You ask – we answer:
Q: I have a yellow lab that just freaks when fireworks go off. I have been to the vet and they prescribed “doggie Xanax” but they don’t calm her down. She runs, and runs, and runs, and barks, and barks and barks.
I have to let her out into the back yard because she destroys the house. The 4th of July and New Year’s Eve are the worst. She runs back and forth in the yard for hours and comes in sweating, and pants for at least an hour. She is 9 years old and I’m afraid she is going to have a heart attack. Why does she freak out like this?
A: If you know there are going to be fireworks, plan ahead. Start by taking her for a long walk about 1 to 2 hours before the fireworks start to tire her out. To make your walk more effective, make sure you have her walk-in the heel position the entire walk. By doing this you will engage her brain better.
Neurotic behaviors such as this often develop due to inadequate mental exertion. I would also give the medications before you set out for your walk. This will give the medication plenty of time to work into her system. Also, consider signing up for a training class of some kind. A dog is never too old to learn new tricks — contrary to the popular saying.
Make sure your dog knows a set of commands immaculately that she will be able to perform with a host of distractions and loud noises. In doing this, you will be able to ask your dog to perform these exercises during the fireworks to redirect her attention from the loud noises and onto her “job” of training. When she completes a task successfully use lots of praise and treats. By training in environments with lots of distractions and noise, prior to the fireworks, you will work on desensitizing your lab to noises.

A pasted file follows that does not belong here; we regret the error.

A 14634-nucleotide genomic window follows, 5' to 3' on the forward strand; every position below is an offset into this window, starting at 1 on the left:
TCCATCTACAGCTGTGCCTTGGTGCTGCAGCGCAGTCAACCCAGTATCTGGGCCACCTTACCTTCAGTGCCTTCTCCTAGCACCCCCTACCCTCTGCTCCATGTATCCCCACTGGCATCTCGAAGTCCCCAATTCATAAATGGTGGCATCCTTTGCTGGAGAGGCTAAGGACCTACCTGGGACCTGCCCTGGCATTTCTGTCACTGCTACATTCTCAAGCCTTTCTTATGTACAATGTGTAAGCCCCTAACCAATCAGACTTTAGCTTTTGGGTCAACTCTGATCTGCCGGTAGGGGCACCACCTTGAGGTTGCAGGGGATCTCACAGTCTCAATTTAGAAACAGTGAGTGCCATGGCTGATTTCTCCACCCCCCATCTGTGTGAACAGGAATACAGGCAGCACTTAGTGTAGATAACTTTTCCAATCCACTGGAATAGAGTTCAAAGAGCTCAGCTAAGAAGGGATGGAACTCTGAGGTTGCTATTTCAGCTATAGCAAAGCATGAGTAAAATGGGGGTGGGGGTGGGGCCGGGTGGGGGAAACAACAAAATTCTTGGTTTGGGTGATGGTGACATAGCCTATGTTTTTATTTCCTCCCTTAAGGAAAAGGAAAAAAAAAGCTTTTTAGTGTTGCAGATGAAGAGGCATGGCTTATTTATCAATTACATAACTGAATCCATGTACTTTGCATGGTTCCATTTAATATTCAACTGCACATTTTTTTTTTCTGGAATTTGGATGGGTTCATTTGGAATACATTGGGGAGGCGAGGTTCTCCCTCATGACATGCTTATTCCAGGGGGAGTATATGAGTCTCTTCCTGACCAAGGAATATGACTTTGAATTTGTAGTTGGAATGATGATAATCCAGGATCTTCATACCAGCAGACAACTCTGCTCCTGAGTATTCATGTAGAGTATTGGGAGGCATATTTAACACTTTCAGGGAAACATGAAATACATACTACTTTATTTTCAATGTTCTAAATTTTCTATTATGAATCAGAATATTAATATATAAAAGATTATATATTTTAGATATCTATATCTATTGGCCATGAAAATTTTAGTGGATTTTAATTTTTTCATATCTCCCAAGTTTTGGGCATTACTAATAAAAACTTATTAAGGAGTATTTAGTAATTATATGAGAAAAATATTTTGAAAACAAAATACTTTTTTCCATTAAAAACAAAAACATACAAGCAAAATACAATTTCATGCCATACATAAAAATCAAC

Desensitizing is a process a trainer also will be able to help you with. Good luck!
Q: Our 2-year-old mutt is scared of kids. We adopted her at about 10 months and she has not been around children much since then. When she is around kids, the hair stands up on her back and she tenses up. She actually snapped at a child once. Is there anything we can do to stop our dog from being aggressive around kids?
A: I would suggest you seek professional help as soon as possible. You want to create a positive association with children. A professional could help you learn to redirect the dog’s attention to a more appropriate learned behavior without applying any corrections. Applying corrections in this type of situation will only create more of a negative association with children making the situation worse in the long run.
Q: My dog constantly licks his front paw around “the first joint” — if he were to turn down his paw. If he’s not licking one paw or the other, it’s the carpet or the furniture. What gives?
A: You would want to consult your veterinarian to rule out any medical issues first. Your dog may have skin allergies, and you would need to rule it out with your vet before you pursued behavior modification.
Excessive licking or chewing could be a sign of stress or boredom. First, make sure you are not adding to the issue by yelling at him for licking or constantly drawing attention to the fact that he is licking. You want to create some distractions for your dog such as a Kong toy filled with peanut butter or frozen plain yogurt.
Give your dog other things to do that are more appealing than licking his paw. Most importantly, make sure your dog is getting sufficient exercise and training. Nervous behaviors like this are often related to lack of exercise and lack of mental stimulation. By tiring him out physically and mentally, you will ensure that he has less energy to chew on himself.